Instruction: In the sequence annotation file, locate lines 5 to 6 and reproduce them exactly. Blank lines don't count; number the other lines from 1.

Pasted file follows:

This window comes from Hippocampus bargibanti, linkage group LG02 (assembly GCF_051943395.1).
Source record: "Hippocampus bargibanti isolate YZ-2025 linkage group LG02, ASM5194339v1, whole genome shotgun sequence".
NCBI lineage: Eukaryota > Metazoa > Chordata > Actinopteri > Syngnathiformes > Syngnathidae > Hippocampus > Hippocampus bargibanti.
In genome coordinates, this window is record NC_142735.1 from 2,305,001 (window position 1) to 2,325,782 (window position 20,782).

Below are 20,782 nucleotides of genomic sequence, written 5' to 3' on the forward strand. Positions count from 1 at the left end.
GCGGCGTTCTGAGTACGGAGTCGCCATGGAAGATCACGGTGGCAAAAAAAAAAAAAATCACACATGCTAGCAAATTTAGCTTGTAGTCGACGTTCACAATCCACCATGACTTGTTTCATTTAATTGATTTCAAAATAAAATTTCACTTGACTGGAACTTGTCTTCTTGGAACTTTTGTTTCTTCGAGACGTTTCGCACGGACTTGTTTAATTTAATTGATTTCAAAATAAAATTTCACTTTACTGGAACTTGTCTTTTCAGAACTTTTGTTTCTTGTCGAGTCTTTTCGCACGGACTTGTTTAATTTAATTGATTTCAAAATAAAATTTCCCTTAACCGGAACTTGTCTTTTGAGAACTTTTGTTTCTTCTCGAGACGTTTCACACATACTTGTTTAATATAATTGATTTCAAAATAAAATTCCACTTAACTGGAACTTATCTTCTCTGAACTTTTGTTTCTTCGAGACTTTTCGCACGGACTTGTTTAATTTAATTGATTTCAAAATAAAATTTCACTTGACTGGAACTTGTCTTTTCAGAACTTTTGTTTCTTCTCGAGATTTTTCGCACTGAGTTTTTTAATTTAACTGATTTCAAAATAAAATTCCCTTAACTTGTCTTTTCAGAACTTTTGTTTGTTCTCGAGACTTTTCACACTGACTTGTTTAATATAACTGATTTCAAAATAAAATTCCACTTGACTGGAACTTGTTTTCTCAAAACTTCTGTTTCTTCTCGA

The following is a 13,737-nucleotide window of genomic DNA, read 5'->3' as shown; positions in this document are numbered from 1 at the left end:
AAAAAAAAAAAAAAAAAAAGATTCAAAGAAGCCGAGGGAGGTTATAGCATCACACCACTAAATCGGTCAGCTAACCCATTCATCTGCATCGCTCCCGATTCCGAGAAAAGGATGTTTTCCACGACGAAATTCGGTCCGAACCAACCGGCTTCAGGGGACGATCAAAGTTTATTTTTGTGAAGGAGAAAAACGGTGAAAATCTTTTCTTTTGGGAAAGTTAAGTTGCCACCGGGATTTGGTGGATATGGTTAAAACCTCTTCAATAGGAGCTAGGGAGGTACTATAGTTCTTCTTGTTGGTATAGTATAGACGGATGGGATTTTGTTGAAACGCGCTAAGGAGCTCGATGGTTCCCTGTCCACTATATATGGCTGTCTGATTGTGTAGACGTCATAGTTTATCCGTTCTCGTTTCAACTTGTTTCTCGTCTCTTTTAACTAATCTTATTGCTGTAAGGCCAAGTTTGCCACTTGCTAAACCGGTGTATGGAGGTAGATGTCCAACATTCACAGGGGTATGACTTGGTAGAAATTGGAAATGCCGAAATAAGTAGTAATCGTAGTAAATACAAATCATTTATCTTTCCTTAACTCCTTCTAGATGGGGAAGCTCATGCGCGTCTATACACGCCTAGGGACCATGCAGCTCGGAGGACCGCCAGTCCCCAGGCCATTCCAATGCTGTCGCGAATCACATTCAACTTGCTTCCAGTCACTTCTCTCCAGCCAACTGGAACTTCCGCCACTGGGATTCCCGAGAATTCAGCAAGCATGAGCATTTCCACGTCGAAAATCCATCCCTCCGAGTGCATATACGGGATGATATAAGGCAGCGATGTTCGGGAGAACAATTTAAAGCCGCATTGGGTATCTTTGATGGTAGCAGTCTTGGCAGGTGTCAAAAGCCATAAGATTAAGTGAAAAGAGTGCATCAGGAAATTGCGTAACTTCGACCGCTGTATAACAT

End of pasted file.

Below are 20,782 nucleotides of genomic sequence, written 5' to 3' on the forward strand. Positions count from 1 at the left end.
GCGGCGTTCTGAGTACGGAGTCGCCATGGAAGATCACGGTGGCAAAAAAAAAAAAAATCACACATGCTAGCAAATTTAGCTTGTAGTCGACGTTCACAATCCACCATGACTTGTTTCATTTAATTGATTTCAAAATAAAATTTCACTTGACTGGAACTTGTCTTCTTGGAACTTTTGTTTCTTCGAGACGTTTCGCACGGACTTGTTTAATTTAATTGATTTCAAAATAAAATTTCACTTTACTGGAACTTGTCTTTTCAGAACTTTTGTTTCTTGTCGAGTCTTTTCGCACGGACTTGTTTAATTTAATTGATTTCAAAATAAAATTTCCCTTAACCGGAACTTGTCTTTTGAGAACTTTTGTTTCTTCTCGAGACGTTTCACACATACTTGTTTAATATAATTGATTTCAAAATAAAATTCCACTTAACTGGAACTTATCTTCTCTGAACTTTTGTTTCTTCGAGACTTTTCGCACGGACTTGTTTAATTTAATTGATTTCAAAATAAAATTTCACTTGACTGGAACTTGTCTTTTCAGAACTTTTGTTTCTTCTCGAGATTTTTCGCACTGAGTTTTTTAATTTAACTGATTTCAAAATAAAATTCCCTTAACTTGTCTTTTCAGAACTTTTGTTTGTTCTCGAGACTTTTCACACTGACTTGTTTAATATAACTGATTTCAAAATAAAATTCCACTTGACTGGAACTTGTTTTCTCAAAACTTCTGTTTCTTCTCGA